No animal shall drink alcohol edit: to excess.

And some animals notice that the rules are different but they can’t tell where because, to be honest, they’re animals and are therefore a bit stupid. Though Benjamin totally knows what’s what. Because no one ever sees a dead donkey so he knows when to keep his hee-hawing mouth shut. He does.

Eventually it gets to the point where all the rules are out the window and the pigs are pretty much doing whatever they want. The pigs even erase all of the other rules and change it all to All animals are equal but some animals are more equal than others because the pigs are more important than everyone else. That line is quoted a lot in school and things – at least, it was in my school.

But damn, that one line is powerful because we can all relate to it somehow, even if you’re in that group that’s more equal than others.

Don’t think I’m bashing this book. I’m not. I like this book, but I’m not one for big allegory like stories. I like my fiction straight and to the point with some humor. As much as this is not the book for me, I still like it. Pick it up sometime and read it.

(Like seriously.)

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The Top Five Worst Books I’ve Read This Year (2012)

The Top Five Worst Books I’ve Read This Year (2012)

So, last week I made a post on the ten best books I read this year.  To balance it out, and because I’ve found that people really like it when people like me talk about how bad things are on the internet, I’ve decided to write about the top ten worst books I read this year.

The problem is, I don’t knowingly read bad books.  Like many people, I don’t expect a book to be bad, it just kind of happens. That’s one of the differences between movies and books; many times you can tell when a movie is going to be bad from the trailer: it may have stilted dialogue, the effects may not look good, it’ll have a ridiculous name, etc. With books, you have to go on the plot summery on the back of the book. There are some signs, like its by an author you don’t really like or you read the premise and think it’s absolutely ridiculous, but I usually find that bad books are usually a surprise.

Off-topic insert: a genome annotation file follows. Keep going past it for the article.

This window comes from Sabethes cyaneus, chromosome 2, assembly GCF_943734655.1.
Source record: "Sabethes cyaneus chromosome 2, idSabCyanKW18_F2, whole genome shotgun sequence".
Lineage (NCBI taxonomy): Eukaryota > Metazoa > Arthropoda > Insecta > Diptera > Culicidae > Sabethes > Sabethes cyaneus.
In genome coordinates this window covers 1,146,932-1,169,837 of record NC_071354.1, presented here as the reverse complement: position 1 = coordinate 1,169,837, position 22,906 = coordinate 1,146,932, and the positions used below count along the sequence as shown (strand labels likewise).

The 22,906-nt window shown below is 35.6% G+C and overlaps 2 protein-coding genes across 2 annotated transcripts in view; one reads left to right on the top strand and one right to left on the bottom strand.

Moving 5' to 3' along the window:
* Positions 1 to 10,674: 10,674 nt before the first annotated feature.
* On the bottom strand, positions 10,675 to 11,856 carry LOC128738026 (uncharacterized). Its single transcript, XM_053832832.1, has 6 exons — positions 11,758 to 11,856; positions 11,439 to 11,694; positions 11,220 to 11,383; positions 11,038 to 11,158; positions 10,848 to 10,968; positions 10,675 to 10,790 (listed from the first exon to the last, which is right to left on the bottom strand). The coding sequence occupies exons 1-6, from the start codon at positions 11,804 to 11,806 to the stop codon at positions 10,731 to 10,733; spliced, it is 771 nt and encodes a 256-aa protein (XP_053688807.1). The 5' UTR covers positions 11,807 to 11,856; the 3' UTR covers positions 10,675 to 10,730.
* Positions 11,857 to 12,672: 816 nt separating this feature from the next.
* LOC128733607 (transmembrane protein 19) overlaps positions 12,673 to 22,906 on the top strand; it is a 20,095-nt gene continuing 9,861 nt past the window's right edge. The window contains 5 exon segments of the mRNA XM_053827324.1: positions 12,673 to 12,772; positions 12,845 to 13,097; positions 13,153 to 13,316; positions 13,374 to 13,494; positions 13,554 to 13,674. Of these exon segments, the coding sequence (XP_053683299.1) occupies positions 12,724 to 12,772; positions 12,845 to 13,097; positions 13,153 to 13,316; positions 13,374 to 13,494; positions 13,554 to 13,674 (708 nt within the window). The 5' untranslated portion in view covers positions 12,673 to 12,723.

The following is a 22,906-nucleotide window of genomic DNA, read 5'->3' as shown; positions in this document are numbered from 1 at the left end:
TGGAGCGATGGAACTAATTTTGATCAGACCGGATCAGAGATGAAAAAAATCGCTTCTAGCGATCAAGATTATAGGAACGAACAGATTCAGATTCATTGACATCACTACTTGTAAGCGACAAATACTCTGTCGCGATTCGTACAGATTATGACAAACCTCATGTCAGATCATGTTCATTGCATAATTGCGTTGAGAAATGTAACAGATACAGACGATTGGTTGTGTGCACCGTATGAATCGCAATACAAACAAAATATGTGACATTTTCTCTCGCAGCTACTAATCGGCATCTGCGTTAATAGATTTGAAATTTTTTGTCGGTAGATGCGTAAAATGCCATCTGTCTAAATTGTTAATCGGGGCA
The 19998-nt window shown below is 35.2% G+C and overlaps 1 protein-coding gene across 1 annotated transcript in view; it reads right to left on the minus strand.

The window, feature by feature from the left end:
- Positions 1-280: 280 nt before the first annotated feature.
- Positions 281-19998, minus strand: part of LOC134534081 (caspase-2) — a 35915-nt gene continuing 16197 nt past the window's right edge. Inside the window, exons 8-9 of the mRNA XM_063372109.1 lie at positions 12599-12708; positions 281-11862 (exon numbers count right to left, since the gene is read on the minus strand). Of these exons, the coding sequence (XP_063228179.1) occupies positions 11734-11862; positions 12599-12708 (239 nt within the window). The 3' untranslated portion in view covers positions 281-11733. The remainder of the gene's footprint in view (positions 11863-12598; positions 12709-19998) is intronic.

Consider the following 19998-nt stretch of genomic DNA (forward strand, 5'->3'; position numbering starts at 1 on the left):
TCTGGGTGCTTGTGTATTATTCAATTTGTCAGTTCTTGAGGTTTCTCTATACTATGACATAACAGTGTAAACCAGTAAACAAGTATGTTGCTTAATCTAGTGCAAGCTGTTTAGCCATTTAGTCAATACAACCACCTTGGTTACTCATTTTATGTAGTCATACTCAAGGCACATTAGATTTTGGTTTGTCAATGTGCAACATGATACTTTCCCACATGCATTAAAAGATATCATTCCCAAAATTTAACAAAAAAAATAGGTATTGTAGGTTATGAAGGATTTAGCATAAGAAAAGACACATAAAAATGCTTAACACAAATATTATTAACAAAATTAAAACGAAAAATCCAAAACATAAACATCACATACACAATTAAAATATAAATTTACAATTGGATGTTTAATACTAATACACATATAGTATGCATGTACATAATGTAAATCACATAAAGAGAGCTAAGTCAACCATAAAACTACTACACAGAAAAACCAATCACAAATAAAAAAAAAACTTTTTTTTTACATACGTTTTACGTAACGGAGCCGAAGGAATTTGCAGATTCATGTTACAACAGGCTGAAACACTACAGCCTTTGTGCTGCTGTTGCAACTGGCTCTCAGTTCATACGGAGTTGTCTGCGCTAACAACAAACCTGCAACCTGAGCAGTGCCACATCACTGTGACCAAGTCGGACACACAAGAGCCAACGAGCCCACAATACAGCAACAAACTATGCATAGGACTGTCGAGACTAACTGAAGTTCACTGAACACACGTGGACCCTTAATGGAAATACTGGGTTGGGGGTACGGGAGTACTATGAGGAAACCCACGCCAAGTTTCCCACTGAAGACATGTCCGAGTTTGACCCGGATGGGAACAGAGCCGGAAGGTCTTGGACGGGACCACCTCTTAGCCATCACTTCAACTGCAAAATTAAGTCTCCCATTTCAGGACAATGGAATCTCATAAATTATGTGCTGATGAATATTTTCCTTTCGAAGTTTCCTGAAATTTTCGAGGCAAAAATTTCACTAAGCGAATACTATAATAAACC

The point is, I couldn’t come up with a full Top Ten list, so here’s the Top Five Worst Books I read this year. Like the Top Ten Best Books list, these aren’t books that came out this year, I just read them this year. Also, keep in mind that you may not think these book are bad. That’s ok, this is just my opinion.

Without further ado, here’s my picks for the Top Five Worst Books I Read This Year.

a feast for crows 5.  A Song of Ice and Fire: A Feast for Crows by George R.R. Martin

Part of me feels bad for putting this on the list, but I had to put something for my fifth entry.  Don’t get me wrong, I really like this series, I even put the third book as my entry for the best book I read this year.  I just feel like this is may be the least-good one.

See, the third book, A Storm of Swords, was filled with action and suspense.  It literally changed all expectations for the series. So, when I got to this one, I was excited for this one because I wanted to find out what happened after the events of the last one.  And I get that this book was slow for a reason: the reader probably needed to take a break considering everything that just happened.  That being said, it was almost too slow.  Yes, it was nice to see attention being brought on characters that hadn’t yet had their day in the limelight, but as I said earlier, it was almost too slow.  It honestly felt like the action was brought to a complete halt in some places.

That’s why this is number five, I didn’t hate it, but I didn’t particularly like it either.


a living nightmare 4.  Cirque du Freak: A Living Nightmare by Darren Shan